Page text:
Another popular option is Santa Monica Beach. The waves are frequent here, meaning you can get in plenty of practice within just a few hours. These waves come from groundswells and break both left and right.
Lastly, check out Bay Street before ending your California surf trip. This beach is accessible and usually isn’t too crowded, which makes it a great place to experiment with your skills. The waves here can get pretty powerful, so be sure you are ready to challenge yourself!
Outer Banks, North Carolina
The Outer Banks boasts the largest waves on the East Coast of the United States and attract surfers from all around the world. Kitty Hawk and Kill Devil Hills are considered to be the best surf spots on the Outer Banks and have a fairly large crowd surfing year-round.
To see the largest waves in the Outer Banks, visit these locations after a storm. When surfing here, stay 100 yards away from the pier for safety precautions.
For small to intermediate swells, take your board over to Corolla and Carova. During the summer, you will be greeted with warm water and a community of surfers ready to take advantage of the consistent waves. At either beach, you can expect a mix of small to medium-sized swells, but further north at Carova, you’ll see waves break further offshore, thanks to a nearby sandbar.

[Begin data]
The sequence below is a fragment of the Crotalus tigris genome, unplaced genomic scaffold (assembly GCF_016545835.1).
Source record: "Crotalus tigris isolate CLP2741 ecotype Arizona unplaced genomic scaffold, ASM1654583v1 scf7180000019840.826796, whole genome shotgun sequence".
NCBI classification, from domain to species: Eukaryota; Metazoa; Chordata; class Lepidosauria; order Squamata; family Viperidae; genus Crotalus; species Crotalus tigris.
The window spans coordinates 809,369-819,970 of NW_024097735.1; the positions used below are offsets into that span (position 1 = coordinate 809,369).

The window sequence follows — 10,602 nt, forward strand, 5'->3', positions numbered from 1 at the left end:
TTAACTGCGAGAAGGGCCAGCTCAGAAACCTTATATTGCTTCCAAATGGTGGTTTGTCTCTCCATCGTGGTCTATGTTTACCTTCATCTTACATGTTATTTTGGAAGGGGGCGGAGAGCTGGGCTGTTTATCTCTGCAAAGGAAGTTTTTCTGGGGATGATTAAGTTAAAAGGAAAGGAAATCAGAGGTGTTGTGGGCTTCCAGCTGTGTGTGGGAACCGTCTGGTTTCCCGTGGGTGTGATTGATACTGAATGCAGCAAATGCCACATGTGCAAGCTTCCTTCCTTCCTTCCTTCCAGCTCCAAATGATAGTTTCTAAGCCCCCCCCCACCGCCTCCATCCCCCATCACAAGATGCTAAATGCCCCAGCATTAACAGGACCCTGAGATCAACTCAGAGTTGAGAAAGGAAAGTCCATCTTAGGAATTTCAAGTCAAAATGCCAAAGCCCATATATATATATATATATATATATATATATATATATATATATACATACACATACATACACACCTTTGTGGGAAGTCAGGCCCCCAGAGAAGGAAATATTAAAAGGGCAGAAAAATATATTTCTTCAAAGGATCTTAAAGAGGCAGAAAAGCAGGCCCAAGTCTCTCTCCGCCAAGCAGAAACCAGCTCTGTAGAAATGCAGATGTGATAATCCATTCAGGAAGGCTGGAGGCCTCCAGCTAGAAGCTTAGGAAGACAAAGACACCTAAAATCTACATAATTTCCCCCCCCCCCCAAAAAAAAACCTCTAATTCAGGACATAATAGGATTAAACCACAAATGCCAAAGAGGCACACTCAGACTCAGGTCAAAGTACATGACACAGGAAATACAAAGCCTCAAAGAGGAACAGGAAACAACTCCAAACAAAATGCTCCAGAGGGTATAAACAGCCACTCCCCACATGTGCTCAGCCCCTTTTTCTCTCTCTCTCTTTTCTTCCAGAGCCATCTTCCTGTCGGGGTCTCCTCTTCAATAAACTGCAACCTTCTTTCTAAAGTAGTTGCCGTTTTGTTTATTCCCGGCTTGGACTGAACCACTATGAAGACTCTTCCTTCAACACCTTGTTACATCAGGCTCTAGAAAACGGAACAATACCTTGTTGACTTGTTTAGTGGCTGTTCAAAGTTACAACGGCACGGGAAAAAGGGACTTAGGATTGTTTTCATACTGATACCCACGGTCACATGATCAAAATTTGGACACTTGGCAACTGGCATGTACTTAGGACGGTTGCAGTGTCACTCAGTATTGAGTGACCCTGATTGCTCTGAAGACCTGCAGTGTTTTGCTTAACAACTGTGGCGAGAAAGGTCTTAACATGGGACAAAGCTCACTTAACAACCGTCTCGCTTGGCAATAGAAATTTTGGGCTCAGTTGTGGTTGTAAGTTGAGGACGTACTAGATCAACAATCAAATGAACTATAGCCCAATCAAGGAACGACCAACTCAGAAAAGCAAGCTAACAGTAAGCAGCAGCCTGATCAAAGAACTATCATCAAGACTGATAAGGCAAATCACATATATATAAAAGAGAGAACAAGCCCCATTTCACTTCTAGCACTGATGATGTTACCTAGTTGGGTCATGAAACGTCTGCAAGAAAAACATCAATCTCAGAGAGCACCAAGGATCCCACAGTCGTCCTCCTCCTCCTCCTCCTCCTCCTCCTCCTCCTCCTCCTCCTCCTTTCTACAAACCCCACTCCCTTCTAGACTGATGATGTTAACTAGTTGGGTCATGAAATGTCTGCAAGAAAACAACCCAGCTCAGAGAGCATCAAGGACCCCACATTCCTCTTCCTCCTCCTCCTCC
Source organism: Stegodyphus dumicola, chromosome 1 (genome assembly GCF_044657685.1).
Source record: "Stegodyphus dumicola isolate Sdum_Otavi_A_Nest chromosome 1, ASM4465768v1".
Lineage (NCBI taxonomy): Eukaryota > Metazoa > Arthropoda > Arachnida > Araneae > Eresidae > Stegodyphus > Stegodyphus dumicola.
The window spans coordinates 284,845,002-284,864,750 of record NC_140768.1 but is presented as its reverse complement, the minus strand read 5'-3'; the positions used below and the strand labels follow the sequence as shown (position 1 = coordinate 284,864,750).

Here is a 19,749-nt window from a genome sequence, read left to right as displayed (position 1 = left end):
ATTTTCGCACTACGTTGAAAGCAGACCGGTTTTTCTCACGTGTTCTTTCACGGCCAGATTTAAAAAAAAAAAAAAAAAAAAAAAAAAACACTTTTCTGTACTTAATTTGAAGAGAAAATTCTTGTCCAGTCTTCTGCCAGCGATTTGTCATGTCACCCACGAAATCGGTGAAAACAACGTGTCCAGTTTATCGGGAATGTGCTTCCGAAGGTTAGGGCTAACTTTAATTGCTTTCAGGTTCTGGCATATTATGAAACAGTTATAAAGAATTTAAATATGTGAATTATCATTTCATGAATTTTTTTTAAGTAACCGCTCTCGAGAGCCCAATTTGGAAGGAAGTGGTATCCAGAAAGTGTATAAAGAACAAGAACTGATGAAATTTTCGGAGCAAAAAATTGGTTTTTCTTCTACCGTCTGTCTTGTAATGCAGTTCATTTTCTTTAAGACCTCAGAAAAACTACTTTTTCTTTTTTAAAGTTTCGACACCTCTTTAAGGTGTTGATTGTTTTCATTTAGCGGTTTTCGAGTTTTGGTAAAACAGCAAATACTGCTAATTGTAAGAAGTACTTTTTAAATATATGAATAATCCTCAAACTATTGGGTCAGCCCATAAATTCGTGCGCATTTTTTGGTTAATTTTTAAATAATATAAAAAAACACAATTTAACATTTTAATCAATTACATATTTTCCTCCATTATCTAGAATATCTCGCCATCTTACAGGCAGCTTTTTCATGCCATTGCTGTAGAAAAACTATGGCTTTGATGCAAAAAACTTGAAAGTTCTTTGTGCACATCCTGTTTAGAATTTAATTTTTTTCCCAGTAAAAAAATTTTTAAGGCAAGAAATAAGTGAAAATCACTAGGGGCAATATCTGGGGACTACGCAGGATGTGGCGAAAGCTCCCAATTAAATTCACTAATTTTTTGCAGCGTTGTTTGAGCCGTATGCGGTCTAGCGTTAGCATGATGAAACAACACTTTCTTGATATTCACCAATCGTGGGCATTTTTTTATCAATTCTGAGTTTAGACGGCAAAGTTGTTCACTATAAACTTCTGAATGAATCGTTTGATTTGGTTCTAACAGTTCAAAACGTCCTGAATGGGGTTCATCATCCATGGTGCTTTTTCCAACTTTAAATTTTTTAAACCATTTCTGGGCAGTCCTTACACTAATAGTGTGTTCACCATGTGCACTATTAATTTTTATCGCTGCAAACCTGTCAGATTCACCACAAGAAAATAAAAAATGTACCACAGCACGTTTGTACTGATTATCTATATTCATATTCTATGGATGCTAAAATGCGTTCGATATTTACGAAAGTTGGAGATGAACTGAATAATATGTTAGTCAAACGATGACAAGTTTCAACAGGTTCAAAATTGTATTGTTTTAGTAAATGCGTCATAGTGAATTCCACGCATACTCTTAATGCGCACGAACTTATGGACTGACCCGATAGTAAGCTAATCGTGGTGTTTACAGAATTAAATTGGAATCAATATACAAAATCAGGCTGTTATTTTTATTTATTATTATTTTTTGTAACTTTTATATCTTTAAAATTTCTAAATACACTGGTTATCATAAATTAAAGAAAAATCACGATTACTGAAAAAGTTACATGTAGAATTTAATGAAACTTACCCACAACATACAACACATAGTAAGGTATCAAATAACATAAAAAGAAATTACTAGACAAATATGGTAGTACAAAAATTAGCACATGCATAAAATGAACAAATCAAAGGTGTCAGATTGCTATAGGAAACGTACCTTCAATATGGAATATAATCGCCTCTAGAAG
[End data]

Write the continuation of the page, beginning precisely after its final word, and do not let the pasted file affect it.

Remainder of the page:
One of the newest surf spots in the Outer Banks is at Irene’s Inlet, unfortunately, was created by the destruction caused by Hurricane Irene in 2011. Although the surrounding area has been repaired, the inlet that was created is now a popular spot for surfers thanks to the consistent waves and gradual sand bar.
Long Beach, Washington
What might seem as surprising to some, the Pacific Northwest is home to a variety of famous surf spots. And although you might be intimidated by the chilly water temperatures, Long Beach in Washington is generally ten degrees warmer than what is expected for the Northwest. Although the water is relatively warmer — never surf here without a wetsuit!
There are over 28 miles of this white sandy beach, so you never have to worry about crowds in the water. The surf is usually bigger than it looks from the beach, so paddle into the water with caution until you get a feel for your comfort level.